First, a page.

Panel OKs extending hybrid tax credit
KYLE HENLEY THE GAZETTE
DENVER – A tax credit for hybrid vehicles would be extended until 2011 under legislation that advanced Wednesday in a House committee.
Members of the House Transportation and Energy Committee voted 9- 0 to approve House Bill 1290, which extends nearly $1 million a year in tax credits for owners of the lowing vehicles.
The measure now goes to the House Finance Committee.
Most hybrids, such as the popular Toyota Prius, run on a combination of gas and electric power. The car seamlessly switches between the two propulsion systems.
“They do typically get better gas mileage, but in addition they have lower emissions,” said Susan LeFever, director of the Rocky Mountain Chapter of the Sierra Club. “You get both benefits at the same time.”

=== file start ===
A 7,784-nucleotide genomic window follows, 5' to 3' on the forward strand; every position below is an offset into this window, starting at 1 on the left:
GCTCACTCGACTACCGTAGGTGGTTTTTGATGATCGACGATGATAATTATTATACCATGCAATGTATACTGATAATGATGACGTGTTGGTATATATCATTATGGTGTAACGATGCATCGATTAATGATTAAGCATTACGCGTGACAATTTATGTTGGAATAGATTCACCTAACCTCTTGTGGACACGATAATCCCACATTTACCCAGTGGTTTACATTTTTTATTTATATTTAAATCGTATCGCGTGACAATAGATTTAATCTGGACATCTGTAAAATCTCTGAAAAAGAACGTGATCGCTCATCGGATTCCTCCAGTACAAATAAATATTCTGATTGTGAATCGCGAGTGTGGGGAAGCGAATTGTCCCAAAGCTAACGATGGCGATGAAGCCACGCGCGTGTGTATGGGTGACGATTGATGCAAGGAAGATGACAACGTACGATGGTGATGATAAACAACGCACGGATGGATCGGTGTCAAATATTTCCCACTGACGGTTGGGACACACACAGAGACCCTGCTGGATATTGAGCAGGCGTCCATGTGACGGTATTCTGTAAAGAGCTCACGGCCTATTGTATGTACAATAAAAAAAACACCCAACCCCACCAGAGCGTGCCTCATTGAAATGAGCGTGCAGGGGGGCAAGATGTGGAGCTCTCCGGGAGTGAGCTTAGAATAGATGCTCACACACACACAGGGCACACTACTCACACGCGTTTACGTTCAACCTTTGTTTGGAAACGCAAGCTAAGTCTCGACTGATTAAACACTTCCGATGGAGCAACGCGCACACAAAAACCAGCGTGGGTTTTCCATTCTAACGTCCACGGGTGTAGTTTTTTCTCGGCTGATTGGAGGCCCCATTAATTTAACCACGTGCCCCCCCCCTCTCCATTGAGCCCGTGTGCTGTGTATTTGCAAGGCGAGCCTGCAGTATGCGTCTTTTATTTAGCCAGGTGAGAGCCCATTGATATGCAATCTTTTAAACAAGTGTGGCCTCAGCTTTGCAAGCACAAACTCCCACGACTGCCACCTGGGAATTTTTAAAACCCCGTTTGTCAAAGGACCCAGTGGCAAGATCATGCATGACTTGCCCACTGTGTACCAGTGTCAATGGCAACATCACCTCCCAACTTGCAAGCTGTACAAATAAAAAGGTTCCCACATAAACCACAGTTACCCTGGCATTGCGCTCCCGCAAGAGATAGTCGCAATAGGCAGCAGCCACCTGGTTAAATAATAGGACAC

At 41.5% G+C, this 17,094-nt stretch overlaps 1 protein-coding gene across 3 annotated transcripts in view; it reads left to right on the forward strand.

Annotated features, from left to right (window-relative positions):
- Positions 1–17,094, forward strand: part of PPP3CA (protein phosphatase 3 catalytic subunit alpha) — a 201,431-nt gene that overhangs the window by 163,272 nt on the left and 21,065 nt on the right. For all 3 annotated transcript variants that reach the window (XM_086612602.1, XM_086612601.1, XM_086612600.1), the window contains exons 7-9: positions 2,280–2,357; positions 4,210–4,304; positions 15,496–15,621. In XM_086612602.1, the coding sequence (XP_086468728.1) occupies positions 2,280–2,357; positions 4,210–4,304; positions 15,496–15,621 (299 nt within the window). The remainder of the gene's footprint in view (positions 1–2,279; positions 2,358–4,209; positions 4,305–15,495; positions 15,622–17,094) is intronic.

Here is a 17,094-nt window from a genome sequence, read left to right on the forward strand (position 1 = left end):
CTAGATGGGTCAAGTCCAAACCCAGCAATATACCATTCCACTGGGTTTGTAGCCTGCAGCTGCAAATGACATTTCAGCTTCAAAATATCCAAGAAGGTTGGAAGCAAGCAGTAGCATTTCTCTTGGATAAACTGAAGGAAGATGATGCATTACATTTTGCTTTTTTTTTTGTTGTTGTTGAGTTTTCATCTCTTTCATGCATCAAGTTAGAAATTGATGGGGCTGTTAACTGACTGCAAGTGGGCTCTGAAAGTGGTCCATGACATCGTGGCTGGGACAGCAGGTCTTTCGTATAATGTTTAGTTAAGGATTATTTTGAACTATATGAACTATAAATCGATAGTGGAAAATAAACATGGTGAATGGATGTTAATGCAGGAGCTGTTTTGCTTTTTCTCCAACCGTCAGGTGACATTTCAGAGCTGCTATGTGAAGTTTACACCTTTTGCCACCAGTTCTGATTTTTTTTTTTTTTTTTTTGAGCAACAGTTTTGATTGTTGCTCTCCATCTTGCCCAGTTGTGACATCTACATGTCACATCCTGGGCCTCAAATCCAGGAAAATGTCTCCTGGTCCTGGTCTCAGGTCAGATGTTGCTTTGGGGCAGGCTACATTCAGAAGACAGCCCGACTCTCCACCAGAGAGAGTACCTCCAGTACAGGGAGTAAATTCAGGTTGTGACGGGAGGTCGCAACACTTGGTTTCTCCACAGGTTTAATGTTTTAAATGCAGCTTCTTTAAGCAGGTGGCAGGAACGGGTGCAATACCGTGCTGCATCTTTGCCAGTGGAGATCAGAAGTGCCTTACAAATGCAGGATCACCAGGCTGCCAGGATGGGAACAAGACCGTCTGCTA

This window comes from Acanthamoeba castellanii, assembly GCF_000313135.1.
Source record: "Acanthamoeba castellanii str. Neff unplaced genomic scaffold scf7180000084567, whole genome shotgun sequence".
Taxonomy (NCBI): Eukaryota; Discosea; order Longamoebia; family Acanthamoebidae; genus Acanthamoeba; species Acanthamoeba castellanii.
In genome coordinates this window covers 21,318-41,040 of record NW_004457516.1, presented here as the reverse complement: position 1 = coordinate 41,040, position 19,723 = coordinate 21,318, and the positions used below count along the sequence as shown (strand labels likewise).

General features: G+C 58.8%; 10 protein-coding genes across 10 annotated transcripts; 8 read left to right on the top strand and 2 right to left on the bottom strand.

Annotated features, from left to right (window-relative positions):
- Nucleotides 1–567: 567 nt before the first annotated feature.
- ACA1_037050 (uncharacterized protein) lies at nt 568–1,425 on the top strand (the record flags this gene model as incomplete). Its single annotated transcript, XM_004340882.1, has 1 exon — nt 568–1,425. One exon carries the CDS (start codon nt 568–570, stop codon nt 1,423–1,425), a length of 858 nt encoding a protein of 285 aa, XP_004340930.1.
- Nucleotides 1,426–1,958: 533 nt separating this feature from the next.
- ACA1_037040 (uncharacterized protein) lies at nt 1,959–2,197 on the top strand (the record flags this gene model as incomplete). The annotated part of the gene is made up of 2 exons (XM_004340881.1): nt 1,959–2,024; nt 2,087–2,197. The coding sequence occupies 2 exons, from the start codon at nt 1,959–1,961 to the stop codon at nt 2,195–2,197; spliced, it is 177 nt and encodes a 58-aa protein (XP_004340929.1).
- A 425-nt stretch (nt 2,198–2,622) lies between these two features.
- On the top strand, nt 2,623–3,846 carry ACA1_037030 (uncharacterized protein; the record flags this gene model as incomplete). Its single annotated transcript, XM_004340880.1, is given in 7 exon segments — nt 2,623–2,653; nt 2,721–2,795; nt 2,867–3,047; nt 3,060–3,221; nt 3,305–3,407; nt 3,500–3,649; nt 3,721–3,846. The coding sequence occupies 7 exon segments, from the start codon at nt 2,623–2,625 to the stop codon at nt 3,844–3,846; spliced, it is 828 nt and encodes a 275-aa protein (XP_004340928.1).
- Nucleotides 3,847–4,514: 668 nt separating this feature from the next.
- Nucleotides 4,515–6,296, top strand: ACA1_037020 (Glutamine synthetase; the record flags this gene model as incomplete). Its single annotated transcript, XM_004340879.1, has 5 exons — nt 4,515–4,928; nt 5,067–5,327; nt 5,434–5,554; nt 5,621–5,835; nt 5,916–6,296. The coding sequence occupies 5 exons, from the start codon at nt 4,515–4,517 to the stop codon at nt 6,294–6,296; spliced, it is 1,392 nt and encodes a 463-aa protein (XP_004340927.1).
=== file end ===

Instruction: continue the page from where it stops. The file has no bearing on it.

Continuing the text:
Hybrid vehicles are more expensive than traditional gas-powered vehicles.
For instance, a gas-powered Honda Accord – well appointed – costs about $23,800.
A similarly equipped Honda Accord Hybrid rings up at $32,140, a more than $8,300 difference.
“There is a significant price differential between a standard gasoline model and a hybrid vehicle,” said Tim Jackson of the Colorado Auto Dealers Association. “This (tax credit) does make up for that.”
During the 2003-04 tax year, about $99,000 in alternative fuel tax credits went to 738 taxpayers. But the tax was set to phase out in 2009.
Rep. Jack Pommer, D-Louisville, contends the market for hybrid vehicles needs assistance beyond that point, at least until the price of hybrids comes down. He would extend the credit until 2011.
“I know a lot of people who are on waiting lists,” Pommer said. “They have told me that it is a little pricey, but with the tax credit it makes sense. This (tax credit) is to give the industry a chance to get started and then phase out.”
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